386 F.2d 778
Victor MADERA, Ramiro Madera and Manuela Madera, Plaintiffs-Appellees,
BOARD OF EDUCATION OF the CITY OF NEW YORK, Bernard E. Donovan, as Superintendent of Schools of the City of New York, Theresa S. Rakow, as District Superintendent for District One in the City of New York, Defendants-Appellants.
United States Court of Appeals Second Circuit.
Argued June 8, 1967.
Decided December 6, 1967.
John J. Loflin, New York City, Office of the Corp. Counsel, City of New York (J. Lee Rankin, Corp. Counsel, and Luis M. Neco, New York City, of counsel), for defendants-appellants.
Robert Sugarman, New York City, (Harold J. Rothwax and Sue Ann Shay, New York City, on the brief), for plaintiffs-appellees.
David I. Ashe, Robert Carter, William Chisholm, Kenneth W. Greenawalt, David Haber, Herbert A. Heerwagen, Rhoda H. Karpatkin, Whitman Knapp, Richard L. Levinson, Leah Marks, Stephen M. Nagler, Burt Neuborne, Gregory J. Perrin, Carl Rachlin, George Schiffer, William A. White, and Ray H. Williams, New York City (Rhoda Karpatkin, Leah Marks, Carl Rachlin, Stephen M. Nagler, New York City, of counsel), for American Jewish Congress, New York Metropolitan Council and others, as amici curiae.
John DeWitt Gregory, Mineola, N. Y. (Allen Redlich, Syosset, N. Y., of counsel), for Nassau County Law Services Committee, Inc., as amicus curiae.
Lubell & Lubell, New York City (Jonathan W. Lubell and Stephen L. Fine, New York City, of counsel), for New York City Chapter of the National Lawyers Guild as amicus curiae.
Robert Projansky, New York City, for Harlem Social Workers' Action Committee as amicus curiae.
Vladeck, Elias, Frankle, Vladeck & Lewis, New York City (Max H. Frankle, Everett E. Lewis, and Zachary Wellman, New York City, of counsel), for Council of Supervisory Assns. as amicus curiae.
Before MOORE, FRIENDLY and ANDERSON, Circuit Judges.
MOORE, Circuit Judge:
On February 2, 1967, plaintiff Victor Madera, was a 14-year-old student in the seventh grade in Junior High School No. 22, District No. 1 of the New York City public school system. On that date, after a period of more than a year of behavioral difficulties, Victor was suspended from school by the principal. Victor's principal notified the District Superintendent of District No. 1, Miss Theresa Rakow, of the suspension. Miss Rakow notified Victor's parents, requesting their presence at a Guidance Conference to be held in her office on February 17, 1967, with regard to Victor's suspension.
After Victor's parents received the notice, they sought the aid of legal counsel who wrote to Miss Rakow asking to appear on behalf of Mr. and Mrs. Madera and their son at the conference. Miss Rakow's office advised the attorney that he could not attend the conference. General Circular No. 16 (1965-1966), promulgated by the Board of Education of the City of New York and the Superintendent of Schools, provides:
"Inasmuch as this is a guidance conference for the purpose of providing an opportunity for parents, teachers, counselors, supervisors, et al., to plan educationally for the benefit of the child, attorneys seeking to represent the parent or child may not participate." (page 5).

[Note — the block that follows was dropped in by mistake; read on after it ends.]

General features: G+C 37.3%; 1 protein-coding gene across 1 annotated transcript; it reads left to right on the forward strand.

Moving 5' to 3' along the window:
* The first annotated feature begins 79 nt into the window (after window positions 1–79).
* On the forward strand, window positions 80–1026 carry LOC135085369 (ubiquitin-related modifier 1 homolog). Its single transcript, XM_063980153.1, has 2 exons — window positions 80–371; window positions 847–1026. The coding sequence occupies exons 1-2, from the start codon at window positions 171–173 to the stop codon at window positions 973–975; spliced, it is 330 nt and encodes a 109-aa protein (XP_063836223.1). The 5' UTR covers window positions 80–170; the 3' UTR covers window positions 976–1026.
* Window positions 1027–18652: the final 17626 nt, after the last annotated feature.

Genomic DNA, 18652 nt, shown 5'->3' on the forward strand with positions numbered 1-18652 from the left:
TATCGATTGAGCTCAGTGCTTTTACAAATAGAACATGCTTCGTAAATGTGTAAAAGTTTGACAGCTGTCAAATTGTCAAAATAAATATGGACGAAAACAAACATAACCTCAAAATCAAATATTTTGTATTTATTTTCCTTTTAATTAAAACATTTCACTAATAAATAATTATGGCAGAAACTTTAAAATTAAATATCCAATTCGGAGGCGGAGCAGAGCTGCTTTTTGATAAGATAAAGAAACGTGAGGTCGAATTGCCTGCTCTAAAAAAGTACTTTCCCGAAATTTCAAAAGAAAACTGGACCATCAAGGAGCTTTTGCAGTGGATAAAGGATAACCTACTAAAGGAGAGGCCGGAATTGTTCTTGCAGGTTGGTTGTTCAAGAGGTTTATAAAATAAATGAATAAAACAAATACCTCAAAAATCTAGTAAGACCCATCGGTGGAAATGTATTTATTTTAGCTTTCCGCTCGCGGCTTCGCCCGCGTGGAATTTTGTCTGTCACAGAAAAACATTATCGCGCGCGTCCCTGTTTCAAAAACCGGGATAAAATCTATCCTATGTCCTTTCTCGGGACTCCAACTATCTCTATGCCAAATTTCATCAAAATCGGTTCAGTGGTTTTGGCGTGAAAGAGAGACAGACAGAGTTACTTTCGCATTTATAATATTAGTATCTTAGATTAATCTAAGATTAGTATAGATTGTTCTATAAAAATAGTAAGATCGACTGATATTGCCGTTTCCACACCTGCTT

On February 16, 1967, the Maderas sought and obtained a temporary restraining order from the district court, restraining appellants:
"From holding any proceeding at which the plaintiffs may be affected and, particularly, from conducting the `Assistant Superintendent's Hearing' scheduled for February 17, 1967, without permitting plaintiffs' legal counsel to be present and to perform his tasks as an attorney."
After a trial, the district court issued a permanent injunction and held that "the right to a hearing is a due process requirement of such constitutional significance as to void application of defendants' `no attorneys provision' to the District Superintendent's Guidance Conferences." 267 F.Supp. at 373. Defendants, the Board of Education, have appealed the issuance of that injunction. Pending the decision of the appeal, this Court on May 1, 1967, granted a stay.
At the very outset it should be made clear what this case does not involve. First, the Guidance Conference is not a criminal proceeding; thus, the counsel provision of the Sixth Amendment and the cases thereunder are inapplicable. Second, there is no showing that any attempt is ever made to use any statement at the Conference in any subsequent criminal proceeding. The record is to the contrary (186-87),1 and the district court so found, 267 F.Supp. at 372. Therefore, there is no need for counsel to protect the child in his Fifth Amendment privilege against self-incrimination.
The issue is one of procedural "due process" in its general sense, free from the "specifics" of the Fifth and Sixth Amendments. What constitutes due process under any given set of circumstances must depend upon the nature of the proceeding involved and the rights that may possibly be affected by that proceeding. Cafeteria and Restaurant Workers Union v. McElroy, 367 U.S. 886, 895, 81 S.Ct. 1743, 6 L.Ed.2d 1230 (1961). Thus, it will be necessary to describe the nature and purpose of the District Superintendent's Guidance Conference in some detail.
Article XI, Section 1 of the New York Constitution states that "the legislature shall provide for the maintenance and support of a system of free common schools, wherein all the children of this state may be educated." In New York, a person over five and under twenty-one is "entitled" to attend the free public schools in the school district or city in which he resides. § 3202(1), New York Education Law, McKinney's Consol. Laws, c. 16. Attendance at school is a statutory requirement for minors between the ages of seven and sixteen. § 3205(1), Education Law.